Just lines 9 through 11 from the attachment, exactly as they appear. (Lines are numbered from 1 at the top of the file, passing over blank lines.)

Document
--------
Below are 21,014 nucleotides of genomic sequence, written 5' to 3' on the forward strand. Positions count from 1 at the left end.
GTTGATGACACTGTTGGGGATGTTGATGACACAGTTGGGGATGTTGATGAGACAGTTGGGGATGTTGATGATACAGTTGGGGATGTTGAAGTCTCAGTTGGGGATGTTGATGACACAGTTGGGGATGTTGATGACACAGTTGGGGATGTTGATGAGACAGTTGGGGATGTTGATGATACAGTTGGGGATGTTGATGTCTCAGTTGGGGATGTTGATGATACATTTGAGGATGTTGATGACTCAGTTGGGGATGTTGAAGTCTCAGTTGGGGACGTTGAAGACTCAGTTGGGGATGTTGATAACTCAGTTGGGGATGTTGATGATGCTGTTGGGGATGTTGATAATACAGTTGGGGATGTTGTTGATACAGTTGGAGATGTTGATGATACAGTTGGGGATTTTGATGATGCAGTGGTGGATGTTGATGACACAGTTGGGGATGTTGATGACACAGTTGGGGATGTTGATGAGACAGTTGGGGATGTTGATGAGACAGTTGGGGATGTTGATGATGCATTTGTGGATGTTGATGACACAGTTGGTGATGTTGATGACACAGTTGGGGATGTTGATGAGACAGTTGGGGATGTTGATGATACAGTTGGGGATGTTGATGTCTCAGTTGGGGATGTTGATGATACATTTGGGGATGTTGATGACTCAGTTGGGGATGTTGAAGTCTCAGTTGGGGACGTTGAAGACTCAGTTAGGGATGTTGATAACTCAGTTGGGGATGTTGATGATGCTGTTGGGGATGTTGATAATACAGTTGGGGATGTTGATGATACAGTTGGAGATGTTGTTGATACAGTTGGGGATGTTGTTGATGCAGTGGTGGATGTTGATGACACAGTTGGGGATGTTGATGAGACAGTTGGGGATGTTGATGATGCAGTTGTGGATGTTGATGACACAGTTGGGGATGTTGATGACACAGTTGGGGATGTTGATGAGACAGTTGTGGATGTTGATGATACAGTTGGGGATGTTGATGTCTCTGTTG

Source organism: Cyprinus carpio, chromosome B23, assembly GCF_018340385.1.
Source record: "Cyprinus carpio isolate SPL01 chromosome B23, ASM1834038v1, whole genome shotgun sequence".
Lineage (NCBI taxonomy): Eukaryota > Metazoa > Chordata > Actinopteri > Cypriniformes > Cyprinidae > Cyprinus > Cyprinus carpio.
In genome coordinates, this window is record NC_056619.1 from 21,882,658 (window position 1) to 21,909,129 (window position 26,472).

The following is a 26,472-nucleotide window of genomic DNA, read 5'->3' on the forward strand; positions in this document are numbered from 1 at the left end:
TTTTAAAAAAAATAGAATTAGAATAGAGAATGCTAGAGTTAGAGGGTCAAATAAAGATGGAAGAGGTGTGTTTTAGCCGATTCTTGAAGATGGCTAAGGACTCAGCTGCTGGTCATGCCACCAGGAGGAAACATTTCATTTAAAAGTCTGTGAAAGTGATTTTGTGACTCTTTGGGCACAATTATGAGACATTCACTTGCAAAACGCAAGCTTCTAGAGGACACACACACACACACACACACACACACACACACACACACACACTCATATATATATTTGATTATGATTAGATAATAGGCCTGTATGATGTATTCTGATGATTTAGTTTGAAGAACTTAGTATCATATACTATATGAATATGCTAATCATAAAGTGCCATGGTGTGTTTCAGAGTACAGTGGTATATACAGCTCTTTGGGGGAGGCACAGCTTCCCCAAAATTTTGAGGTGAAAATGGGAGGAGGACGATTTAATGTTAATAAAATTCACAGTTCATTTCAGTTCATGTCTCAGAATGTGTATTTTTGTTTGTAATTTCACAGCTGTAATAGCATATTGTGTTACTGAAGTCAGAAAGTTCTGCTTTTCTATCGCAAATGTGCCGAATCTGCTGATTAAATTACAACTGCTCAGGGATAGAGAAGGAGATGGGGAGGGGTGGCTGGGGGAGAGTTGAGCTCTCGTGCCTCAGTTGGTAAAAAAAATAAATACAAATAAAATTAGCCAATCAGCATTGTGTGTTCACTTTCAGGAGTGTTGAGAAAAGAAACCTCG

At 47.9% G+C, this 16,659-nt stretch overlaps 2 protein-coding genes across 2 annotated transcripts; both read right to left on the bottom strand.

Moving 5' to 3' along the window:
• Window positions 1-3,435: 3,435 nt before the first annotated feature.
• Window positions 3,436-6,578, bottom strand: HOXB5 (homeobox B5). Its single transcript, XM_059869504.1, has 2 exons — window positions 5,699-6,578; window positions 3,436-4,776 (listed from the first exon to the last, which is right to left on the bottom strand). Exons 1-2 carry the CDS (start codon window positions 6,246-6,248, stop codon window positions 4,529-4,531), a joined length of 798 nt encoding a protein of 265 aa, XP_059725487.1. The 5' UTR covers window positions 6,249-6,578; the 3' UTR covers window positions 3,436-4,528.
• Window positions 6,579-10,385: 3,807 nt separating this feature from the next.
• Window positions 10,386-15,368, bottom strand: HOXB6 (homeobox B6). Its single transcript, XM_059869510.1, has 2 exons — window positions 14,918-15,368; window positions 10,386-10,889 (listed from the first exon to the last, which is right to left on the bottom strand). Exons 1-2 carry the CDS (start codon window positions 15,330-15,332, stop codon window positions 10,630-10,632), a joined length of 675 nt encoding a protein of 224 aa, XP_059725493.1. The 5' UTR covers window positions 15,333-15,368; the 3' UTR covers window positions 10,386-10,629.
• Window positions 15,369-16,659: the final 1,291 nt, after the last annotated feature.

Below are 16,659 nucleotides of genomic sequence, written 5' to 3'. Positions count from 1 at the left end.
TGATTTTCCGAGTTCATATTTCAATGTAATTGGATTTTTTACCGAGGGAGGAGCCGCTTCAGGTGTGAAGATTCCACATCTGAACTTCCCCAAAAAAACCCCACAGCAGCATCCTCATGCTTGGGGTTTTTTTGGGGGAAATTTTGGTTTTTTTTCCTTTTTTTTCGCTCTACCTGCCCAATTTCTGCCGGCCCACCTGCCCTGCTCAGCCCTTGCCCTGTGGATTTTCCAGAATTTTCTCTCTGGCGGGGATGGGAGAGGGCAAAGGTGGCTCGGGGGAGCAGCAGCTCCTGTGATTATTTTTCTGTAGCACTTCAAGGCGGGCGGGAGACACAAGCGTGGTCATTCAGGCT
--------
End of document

At 47.9% G+C, this 16,659-nt stretch overlaps 2 protein-coding genes across 2 annotated transcripts; both read right to left on the bottom strand.

Moving 5' to 3' along the window:
• Window positions 1-3,435: 3,435 nt before the first annotated feature.